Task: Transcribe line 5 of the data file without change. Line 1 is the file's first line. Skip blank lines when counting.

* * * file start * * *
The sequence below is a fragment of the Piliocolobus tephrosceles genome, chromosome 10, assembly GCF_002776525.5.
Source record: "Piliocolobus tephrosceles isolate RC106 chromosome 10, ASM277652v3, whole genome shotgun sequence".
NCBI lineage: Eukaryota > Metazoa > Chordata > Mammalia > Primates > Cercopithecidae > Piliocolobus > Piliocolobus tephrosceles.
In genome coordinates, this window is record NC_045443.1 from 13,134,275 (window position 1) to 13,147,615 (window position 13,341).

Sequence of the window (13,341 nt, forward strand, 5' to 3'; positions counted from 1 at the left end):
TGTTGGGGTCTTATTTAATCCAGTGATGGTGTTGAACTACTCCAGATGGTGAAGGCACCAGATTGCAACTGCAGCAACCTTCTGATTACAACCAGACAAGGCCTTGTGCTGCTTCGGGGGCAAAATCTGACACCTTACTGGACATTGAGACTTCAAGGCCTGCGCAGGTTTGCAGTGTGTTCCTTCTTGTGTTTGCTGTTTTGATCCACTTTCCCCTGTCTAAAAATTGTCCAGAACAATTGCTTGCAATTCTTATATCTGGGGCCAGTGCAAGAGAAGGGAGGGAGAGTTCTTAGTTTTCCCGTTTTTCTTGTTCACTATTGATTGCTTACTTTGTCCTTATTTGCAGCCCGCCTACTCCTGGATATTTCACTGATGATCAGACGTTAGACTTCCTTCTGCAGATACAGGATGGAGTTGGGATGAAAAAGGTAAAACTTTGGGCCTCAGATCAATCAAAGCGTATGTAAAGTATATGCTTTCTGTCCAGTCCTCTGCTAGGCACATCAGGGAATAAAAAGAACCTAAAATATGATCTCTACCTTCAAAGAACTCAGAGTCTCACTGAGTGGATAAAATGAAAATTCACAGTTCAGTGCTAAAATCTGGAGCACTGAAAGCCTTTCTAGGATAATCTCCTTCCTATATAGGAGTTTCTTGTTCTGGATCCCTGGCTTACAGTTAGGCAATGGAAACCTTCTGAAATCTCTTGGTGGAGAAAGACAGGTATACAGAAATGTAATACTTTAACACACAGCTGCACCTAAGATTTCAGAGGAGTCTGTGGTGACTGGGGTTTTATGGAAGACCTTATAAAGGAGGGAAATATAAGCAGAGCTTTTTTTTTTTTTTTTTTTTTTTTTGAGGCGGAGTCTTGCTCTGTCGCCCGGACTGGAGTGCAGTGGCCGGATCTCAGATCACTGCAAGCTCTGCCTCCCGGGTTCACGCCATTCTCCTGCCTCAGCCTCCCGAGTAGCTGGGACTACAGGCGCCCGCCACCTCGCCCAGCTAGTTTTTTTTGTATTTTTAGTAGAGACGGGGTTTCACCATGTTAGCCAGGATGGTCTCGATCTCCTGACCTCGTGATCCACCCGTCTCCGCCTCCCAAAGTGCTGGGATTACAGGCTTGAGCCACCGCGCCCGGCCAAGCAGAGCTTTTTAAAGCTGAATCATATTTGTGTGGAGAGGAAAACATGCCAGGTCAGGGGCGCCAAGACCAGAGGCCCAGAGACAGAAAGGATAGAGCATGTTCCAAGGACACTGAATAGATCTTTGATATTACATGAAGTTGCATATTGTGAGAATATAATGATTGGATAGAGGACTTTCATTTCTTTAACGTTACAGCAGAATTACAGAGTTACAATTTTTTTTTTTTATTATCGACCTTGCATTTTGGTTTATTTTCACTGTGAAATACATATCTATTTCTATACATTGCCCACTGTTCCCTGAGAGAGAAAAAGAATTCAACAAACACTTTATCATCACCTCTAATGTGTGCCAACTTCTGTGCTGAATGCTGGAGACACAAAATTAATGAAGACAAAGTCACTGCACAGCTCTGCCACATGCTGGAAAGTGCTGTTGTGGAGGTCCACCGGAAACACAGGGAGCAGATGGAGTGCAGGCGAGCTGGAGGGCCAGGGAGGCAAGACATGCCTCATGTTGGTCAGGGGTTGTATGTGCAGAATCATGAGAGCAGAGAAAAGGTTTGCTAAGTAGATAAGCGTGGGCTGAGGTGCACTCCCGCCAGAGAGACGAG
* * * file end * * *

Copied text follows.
Sequence of the window (13,341 nt, forward strand, 5' to 3'; positions counted from 1 at the left end):